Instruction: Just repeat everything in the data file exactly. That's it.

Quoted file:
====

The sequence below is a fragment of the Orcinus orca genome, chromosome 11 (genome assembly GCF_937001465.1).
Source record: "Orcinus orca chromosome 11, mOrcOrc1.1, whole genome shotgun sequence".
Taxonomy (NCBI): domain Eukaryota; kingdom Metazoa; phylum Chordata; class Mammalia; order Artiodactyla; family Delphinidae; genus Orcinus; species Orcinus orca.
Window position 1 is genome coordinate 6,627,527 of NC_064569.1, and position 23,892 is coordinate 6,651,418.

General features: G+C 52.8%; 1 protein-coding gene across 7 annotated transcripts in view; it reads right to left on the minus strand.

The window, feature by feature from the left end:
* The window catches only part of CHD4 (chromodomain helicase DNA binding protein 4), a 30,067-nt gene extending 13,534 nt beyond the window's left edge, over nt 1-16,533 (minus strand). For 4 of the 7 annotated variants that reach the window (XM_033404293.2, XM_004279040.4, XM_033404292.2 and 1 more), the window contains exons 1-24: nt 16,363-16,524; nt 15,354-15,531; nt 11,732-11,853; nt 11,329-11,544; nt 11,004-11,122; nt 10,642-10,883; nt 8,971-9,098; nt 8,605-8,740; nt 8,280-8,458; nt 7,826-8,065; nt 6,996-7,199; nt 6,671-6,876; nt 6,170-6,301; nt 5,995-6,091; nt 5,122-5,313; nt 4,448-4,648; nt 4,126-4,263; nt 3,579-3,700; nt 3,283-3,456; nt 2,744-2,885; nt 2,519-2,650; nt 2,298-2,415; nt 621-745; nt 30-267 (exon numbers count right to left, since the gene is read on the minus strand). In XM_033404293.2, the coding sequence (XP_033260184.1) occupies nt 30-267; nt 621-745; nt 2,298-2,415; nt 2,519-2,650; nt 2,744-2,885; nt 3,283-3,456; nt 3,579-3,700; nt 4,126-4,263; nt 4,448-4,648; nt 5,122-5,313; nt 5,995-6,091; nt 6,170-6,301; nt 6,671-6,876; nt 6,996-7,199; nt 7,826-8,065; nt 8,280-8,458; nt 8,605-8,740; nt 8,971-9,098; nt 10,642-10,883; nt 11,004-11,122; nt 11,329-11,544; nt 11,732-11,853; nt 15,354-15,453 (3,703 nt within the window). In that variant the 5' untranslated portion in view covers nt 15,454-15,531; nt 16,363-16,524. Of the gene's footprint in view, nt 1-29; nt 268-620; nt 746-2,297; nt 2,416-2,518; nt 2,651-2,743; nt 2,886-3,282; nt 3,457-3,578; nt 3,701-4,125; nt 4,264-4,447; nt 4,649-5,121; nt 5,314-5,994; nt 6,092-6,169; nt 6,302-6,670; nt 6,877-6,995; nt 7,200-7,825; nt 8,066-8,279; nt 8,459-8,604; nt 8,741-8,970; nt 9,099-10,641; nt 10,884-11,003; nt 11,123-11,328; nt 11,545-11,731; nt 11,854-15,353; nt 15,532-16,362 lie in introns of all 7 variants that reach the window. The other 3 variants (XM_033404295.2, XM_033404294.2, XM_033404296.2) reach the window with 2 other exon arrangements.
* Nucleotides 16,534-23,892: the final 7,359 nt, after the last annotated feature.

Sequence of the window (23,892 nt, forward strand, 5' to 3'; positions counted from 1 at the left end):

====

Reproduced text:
The sequence below is a fragment of the Orcinus orca genome, chromosome 11 (genome assembly GCF_937001465.1).
Source record: "Orcinus orca chromosome 11, mOrcOrc1.1, whole genome shotgun sequence".
Taxonomy (NCBI): domain Eukaryota; kingdom Metazoa; phylum Chordata; class Mammalia; order Artiodactyla; family Delphinidae; genus Orcinus; species Orcinus orca.
Window position 1 is genome coordinate 6,627,527 of NC_064569.1, and position 23,892 is coordinate 6,651,418.

General features: G+C 52.8%; 1 protein-coding gene across 7 annotated transcripts in view; it reads right to left on the minus strand.

The window, feature by feature from the left end:
* The window catches only part of CHD4 (chromodomain helicase DNA binding protein 4), a 30,067-nt gene extending 13,534 nt beyond the window's left edge, over nt 1-16,533 (minus strand). For 4 of the 7 annotated variants that reach the window (XM_033404293.2, XM_004279040.4, XM_033404292.2 and 1 more), the window contains exons 1-24: nt 16,363-16,524; nt 15,354-15,531; nt 11,732-11,853; nt 11,329-11,544; nt 11,004-11,122; nt 10,642-10,883; nt 8,971-9,098; nt 8,605-8,740; nt 8,280-8,458; nt 7,826-8,065; nt 6,996-7,199; nt 6,671-6,876; nt 6,170-6,301; nt 5,995-6,091; nt 5,122-5,313; nt 4,448-4,648; nt 4,126-4,263; nt 3,579-3,700; nt 3,283-3,456; nt 2,744-2,885; nt 2,519-2,650; nt 2,298-2,415; nt 621-745; nt 30-267 (exon numbers count right to left, since the gene is read on the minus strand). In XM_033404293.2, the coding sequence (XP_033260184.1) occupies nt 30-267; nt 621-745; nt 2,298-2,415; nt 2,519-2,650; nt 2,744-2,885; nt 3,283-3,456; nt 3,579-3,700; nt 4,126-4,263; nt 4,448-4,648; nt 5,122-5,313; nt 5,995-6,091; nt 6,170-6,301; nt 6,671-6,876; nt 6,996-7,199; nt 7,826-8,065; nt 8,280-8,458; nt 8,605-8,740; nt 8,971-9,098; nt 10,642-10,883; nt 11,004-11,122; nt 11,329-11,544; nt 11,732-11,853; nt 15,354-15,453 (3,703 nt within the window). In that variant the 5' untranslated portion in view covers nt 15,454-15,531; nt 16,363-16,524. Of the gene's footprint in view, nt 1-29; nt 268-620; nt 746-2,297; nt 2,416-2,518; nt 2,651-2,743; nt 2,886-3,282; nt 3,457-3,578; nt 3,701-4,125; nt 4,264-4,447; nt 4,649-5,121; nt 5,314-5,994; nt 6,092-6,169; nt 6,302-6,670; nt 6,877-6,995; nt 7,200-7,825; nt 8,066-8,279; nt 8,459-8,604; nt 8,741-8,970; nt 9,099-10,641; nt 10,884-11,003; nt 11,123-11,328; nt 11,545-11,731; nt 11,854-15,353; nt 15,532-16,362 lie in introns of all 7 variants that reach the window. The other 3 variants (XM_033404295.2, XM_033404294.2, XM_033404296.2) reach the window with 2 other exon arrangements.
* Nucleotides 16,534-23,892: the final 7,359 nt, after the last annotated feature.

Sequence of the window (23,892 nt, forward strand, 5' to 3'; positions counted from 1 at the left end):